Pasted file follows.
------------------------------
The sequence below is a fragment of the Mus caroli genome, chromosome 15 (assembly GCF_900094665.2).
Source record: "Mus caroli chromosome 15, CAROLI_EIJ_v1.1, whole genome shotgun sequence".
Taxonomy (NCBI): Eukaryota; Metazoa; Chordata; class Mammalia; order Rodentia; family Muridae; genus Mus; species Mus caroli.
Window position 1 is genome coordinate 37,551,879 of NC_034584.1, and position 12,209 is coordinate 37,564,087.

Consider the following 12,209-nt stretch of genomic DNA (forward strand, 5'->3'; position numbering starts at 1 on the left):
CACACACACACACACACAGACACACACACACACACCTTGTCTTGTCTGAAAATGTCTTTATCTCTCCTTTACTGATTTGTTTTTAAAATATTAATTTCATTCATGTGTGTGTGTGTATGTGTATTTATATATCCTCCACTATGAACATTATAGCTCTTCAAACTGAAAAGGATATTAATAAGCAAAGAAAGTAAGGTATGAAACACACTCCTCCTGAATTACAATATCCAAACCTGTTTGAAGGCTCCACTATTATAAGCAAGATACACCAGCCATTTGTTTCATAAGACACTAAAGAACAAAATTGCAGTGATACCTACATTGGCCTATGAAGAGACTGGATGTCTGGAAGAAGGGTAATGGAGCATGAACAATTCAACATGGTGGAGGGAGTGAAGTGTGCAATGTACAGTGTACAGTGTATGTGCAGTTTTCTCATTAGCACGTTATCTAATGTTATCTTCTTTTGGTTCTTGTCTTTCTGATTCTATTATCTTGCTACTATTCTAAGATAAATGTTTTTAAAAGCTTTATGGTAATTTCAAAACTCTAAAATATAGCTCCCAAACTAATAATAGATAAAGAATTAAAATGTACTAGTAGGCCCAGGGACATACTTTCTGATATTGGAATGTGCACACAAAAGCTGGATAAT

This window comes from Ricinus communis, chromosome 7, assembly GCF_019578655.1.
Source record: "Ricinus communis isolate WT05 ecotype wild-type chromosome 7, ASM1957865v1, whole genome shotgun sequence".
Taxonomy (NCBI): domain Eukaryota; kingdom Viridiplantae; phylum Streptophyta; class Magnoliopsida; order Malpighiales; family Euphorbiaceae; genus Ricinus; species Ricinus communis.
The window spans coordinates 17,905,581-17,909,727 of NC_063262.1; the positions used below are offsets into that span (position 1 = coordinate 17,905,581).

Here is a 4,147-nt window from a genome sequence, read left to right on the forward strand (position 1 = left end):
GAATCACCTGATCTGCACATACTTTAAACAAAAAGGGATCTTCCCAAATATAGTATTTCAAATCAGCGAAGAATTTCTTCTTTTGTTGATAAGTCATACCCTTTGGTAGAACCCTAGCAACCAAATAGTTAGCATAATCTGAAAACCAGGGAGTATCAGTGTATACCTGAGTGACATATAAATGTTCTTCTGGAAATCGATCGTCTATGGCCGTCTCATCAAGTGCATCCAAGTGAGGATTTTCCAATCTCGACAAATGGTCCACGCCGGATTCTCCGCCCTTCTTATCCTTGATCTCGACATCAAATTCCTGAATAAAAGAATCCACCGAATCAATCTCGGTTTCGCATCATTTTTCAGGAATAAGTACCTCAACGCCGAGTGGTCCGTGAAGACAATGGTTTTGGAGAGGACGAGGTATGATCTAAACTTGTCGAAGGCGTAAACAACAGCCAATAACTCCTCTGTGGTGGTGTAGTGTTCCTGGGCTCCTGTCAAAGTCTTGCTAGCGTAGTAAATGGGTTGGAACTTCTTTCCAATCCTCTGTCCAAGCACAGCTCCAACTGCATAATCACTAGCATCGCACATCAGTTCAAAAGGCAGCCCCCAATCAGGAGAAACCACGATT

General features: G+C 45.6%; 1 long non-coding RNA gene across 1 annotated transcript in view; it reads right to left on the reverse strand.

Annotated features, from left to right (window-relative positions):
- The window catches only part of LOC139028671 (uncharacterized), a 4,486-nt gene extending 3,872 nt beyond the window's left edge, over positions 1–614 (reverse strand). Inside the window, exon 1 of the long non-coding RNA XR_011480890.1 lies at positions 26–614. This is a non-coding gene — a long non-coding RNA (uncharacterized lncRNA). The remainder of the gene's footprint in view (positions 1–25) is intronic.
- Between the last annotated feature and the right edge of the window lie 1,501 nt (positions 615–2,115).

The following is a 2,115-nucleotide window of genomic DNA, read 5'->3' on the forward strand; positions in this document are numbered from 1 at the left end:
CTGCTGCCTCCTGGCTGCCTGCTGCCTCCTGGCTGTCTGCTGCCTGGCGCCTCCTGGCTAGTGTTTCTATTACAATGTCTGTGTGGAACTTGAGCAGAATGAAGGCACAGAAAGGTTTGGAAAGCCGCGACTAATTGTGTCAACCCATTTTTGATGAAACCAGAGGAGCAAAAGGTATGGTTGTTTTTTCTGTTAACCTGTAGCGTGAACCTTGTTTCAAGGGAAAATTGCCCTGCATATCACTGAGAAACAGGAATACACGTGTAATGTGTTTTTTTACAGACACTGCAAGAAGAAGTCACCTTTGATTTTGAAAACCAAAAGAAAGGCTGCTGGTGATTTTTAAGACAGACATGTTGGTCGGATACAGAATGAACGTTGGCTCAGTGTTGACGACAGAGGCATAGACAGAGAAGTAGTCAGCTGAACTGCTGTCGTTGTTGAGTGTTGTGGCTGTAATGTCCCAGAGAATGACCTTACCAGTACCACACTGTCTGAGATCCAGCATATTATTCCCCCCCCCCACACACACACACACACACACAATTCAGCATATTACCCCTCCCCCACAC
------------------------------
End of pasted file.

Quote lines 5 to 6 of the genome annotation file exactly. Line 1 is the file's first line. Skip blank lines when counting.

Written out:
Consider the following 12,209-nt stretch of genomic DNA (forward strand, 5'->3'; position numbering starts at 1 on the left):
CACACACACACACACACAGACACACACACACACACCTTGTCTTGTCTGAAAATGTCTTTATCTCTCCTTTACTGATTTGTTTTTAAAATATTAATTTCATTCATGTGTGTGTGTGTATGTGTATTTATATATCCTCCACTATGAACATTATAGCTCTTCAAACTGAAAAGGATATTAATAAGCAAAGAAAGTAAGGTATGAAACACACTCCTCCTGAATTACAATATCCAAACCTGTTTGAAGGCTCCACTATTATAAGCAAGATACACCAGCCATTTGTTTCATAAGACACTAAAGAACAAAATTGCAGTGATACCTACATTGGCCTATGAAGAGACTGGATGTCTGGAAGAAGGGTAATGGAGCATGAACAATTCAACATGGTGGAGGGAGTGAAGTGTGCAATGTACAGTGTACAGTGTATGTGCAGTTTTCTCATTAGCACGTTATCTAATGTTATCTTCTTTTGGTTCTTGTCTTTCTGATTCTATTATCTTGCTACTATTCTAAGATAAATGTTTTTAAAAGCTTTATGGTAATTTCAAAACTCTAAAATATAGCTCCCAAACTAATAATAGATAAAGAATTAAAATGTACTAGTAGGCCCAGGGACATACTTTCTGATATTGGAATGTGCACACAAAAGCTGGATAAT